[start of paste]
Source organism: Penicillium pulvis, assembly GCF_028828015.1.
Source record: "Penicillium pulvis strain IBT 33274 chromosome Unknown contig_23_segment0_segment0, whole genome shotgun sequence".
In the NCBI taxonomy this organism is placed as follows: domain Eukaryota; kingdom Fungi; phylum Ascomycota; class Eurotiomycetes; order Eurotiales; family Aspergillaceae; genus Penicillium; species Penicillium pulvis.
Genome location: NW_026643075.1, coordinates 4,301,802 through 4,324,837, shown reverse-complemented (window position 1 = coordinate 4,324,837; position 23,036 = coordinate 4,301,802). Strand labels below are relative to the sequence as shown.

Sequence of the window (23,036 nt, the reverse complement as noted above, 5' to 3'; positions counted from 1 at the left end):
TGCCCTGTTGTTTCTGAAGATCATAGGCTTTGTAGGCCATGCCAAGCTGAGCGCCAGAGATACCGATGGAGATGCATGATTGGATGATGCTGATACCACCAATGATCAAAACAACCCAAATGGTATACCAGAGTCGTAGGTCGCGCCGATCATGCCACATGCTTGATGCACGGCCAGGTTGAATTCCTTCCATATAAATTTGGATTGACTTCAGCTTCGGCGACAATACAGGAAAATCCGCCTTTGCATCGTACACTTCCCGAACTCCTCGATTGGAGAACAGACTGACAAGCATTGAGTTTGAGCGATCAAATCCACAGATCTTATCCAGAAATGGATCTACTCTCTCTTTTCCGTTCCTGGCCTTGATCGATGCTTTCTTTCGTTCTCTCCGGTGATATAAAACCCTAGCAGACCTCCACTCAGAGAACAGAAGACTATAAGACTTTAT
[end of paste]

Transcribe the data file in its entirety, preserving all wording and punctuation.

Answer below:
Source organism: Penicillium pulvis, assembly GCF_028828015.1.
Source record: "Penicillium pulvis strain IBT 33274 chromosome Unknown contig_23_segment0_segment0, whole genome shotgun sequence".
In the NCBI taxonomy this organism is placed as follows: domain Eukaryota; kingdom Fungi; phylum Ascomycota; class Eurotiomycetes; order Eurotiales; family Aspergillaceae; genus Penicillium; species Penicillium pulvis.
Genome location: NW_026643075.1, coordinates 4,301,802 through 4,324,837, shown reverse-complemented (window position 1 = coordinate 4,324,837; position 23,036 = coordinate 4,301,802). Strand labels below are relative to the sequence as shown.

Sequence of the window (23,036 nt, the reverse complement as noted above, 5' to 3'; positions counted from 1 at the left end):
TGCCCTGTTGTTTCTGAAGATCATAGGCTTTGTAGGCCATGCCAAGCTGAGCGCCAGAGATACCGATGGAGATGCATGATTGGATGATGCTGATACCACCAATGATCAAAACAACCCAAATGGTATACCAGAGTCGTAGGTCGCGCCGATCATGCCACATGCTTGATGCACGGCCAGGTTGAATTCCTTCCATATAAATTTGGATTGACTTCAGCTTCGGCGACAATACAGGAAAATCCGCCTTTGCATCGTACACTTCCCGAACTCCTCGATTGGAGAACAGACTGACAAGCATTGAGTTTGAGCGATCAAATCCACAGATCTTATCCAGAAATGGATCTACTCTCTCTTTTCCGTTCCTGGCCTTGATCGATGCTTTCTTTCGTTCTCTCCGGTGATATAAAACCCTAGCAGACCTCCACTCAGAGAACAGAAGACTATAAGACTTTAT